Monster Energy Supercross 2 is the second installment to cover the AMA Supercross championship, the official FIM sanctioned World Championship series where the best of the best get down and dirty to prove who is the best at getting two wheels through the mud.
Now, the previous game had promise. I gave it 6.3 overall but noted the excessive blur, lack of optimization and often questionable physics. Thankfully, Monster Energy Supercross 2 is a lesson on how to build on the critique of a previous title, with almost every single element of the title receiving an overhaul.
As with its predecessor, the core of the game comes from the career mode. This time around, there’s more to do than ever, in what is a genuinely engaging experience. Much like before, you’ll be starting with rider customization, and while you’ll still find a system based around picking a face you can live with, you have some headway in slapping on some on-trend facial hair and a fresh new fade. Also returning is the detailed aesthetic customization, with suits, boots, and helmets from some of the worlds biggest names, including Fox, Alpinestars, and Aria. Mix and match or make yourself red from head to toe, the choice is yours.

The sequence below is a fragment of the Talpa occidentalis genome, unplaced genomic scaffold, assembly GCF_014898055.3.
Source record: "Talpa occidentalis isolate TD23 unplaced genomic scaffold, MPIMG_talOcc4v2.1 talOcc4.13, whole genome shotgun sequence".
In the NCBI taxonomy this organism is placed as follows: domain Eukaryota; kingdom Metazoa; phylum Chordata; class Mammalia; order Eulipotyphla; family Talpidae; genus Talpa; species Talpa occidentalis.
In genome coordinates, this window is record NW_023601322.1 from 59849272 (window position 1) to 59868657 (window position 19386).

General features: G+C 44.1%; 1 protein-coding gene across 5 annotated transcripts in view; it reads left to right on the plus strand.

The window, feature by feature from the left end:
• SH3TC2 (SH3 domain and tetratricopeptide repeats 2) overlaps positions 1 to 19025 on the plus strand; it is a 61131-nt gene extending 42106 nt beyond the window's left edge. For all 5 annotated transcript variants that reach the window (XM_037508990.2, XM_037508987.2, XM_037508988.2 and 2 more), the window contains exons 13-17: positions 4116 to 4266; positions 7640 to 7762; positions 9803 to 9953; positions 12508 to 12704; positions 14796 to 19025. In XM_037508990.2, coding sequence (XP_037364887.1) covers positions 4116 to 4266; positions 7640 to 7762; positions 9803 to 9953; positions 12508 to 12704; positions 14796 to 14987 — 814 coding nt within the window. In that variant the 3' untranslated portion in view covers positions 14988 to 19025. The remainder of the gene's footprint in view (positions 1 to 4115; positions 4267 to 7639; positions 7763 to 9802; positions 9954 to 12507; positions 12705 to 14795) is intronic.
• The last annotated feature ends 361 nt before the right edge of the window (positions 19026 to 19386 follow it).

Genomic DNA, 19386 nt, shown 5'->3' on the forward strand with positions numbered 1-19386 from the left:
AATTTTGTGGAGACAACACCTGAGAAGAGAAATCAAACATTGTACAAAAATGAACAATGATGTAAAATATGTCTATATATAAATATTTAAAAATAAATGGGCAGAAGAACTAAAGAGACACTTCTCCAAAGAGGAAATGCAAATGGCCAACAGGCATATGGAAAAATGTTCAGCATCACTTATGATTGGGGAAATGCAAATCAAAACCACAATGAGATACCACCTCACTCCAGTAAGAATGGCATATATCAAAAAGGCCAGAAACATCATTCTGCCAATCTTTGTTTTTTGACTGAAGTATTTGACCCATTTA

Also making a welcome return is the array of bike customization with performance and aesthetic items all gracing the store for you to spend your hard earned money on. There are more than enough options to match any livery, and you can even choose to scrap the livery of your sponsor in order to fly your own flag, should you wish to truly up the customization to another level. Performance modifications allow the player to increase their bikes performance with a host of upgrades from exhausts to branded tires, with brands like Bilstein and Pirelli gracing the title for the most authentic experience possible. No fake knockoffs here.